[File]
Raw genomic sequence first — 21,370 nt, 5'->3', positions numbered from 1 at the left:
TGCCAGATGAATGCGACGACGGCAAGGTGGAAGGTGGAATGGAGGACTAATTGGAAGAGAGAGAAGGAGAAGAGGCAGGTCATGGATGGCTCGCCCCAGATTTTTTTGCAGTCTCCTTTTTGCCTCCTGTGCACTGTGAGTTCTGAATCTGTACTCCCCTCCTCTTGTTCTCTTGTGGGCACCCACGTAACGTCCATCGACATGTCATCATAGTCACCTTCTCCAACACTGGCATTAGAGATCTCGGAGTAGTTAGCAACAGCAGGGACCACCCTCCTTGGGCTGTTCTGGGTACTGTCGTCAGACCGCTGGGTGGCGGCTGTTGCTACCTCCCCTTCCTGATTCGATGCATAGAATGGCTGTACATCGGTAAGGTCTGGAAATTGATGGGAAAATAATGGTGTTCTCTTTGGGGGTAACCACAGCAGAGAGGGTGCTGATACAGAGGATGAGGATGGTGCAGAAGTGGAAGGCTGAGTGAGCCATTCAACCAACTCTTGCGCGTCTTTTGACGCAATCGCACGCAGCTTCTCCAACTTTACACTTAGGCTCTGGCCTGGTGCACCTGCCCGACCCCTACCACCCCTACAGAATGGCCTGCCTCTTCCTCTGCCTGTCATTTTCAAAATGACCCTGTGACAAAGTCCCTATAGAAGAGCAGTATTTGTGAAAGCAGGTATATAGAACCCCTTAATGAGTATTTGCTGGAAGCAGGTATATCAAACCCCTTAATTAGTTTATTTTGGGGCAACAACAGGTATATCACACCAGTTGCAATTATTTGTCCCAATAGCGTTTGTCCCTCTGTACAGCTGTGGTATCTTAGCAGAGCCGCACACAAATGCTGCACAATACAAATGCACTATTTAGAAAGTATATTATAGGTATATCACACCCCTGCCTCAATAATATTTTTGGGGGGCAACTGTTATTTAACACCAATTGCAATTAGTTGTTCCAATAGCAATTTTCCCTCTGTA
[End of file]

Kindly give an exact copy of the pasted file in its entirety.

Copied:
Raw genomic sequence first — 21,370 nt, 5'->3', positions numbered from 1 at the left:
TGCCAGATGAATGCGACGACGGCAAGGTGGAAGGTGGAATGGAGGACTAATTGGAAGAGAGAGAAGGAGAAGAGGCAGGTCATGGATGGCTCGCCCCAGATTTTTTTGCAGTCTCCTTTTTGCCTCCTGTGCACTGTGAGTTCTGAATCTGTACTCCCCTCCTCTTGTTCTCTTGTGGGCACCCACGTAACGTCCATCGACATGTCATCATAGTCACCTTCTCCAACACTGGCATTAGAGATCTCGGAGTAGTTAGCAACAGCAGGGACCACCCTCCTTGGGCTGTTCTGGGTACTGTCGTCAGACCGCTGGGTGGCGGCTGTTGCTACCTCCCCTTCCTGATTCGATGCATAGAATGGCTGTACATCGGTAAGGTCTGGAAATTGATGGGAAAATAATGGTGTTCTCTTTGGGGGTAACCACAGCAGAGAGGGTGCTGATACAGAGGATGAGGATGGTGCAGAAGTGGAAGGCTGAGTGAGCCATTCAACCAACTCTTGCGCGTCTTTTGACGCAATCGCACGCAGCTTCTCCAACTTTACACTTAGGCTCTGGCCTGGTGCACCTGCCCGACCCCTACCACCCCTACAGAATGGCCTGCCTCTTCCTCTGCCTGTCATTTTCAAAATGACCCTGTGACAAAGTCCCTATAGAAGAGCAGTATTTGTGAAAGCAGGTATATAGAACCCCTTAATGAGTATTTGCTGGAAGCAGGTATATCAAACCCCTTAATTAGTTTATTTTGGGGCAACAACAGGTATATCACACCAGTTGCAATTATTTGTCCCAATAGCGTTTGTCCCTCTGTACAGCTGTGGTATCTTAGCAGAGCCGCACACAAATGCTGCACAATACAAATGCACTATTTAGAAAGTATATTATAGGTATATCACACCCCTGCCTCAATAATATTTTTGGGGGGCAACTGTTATTTAACACCAATTGCAATTAGTTGTTCCAATAGCAATTTTCCCTCTGTA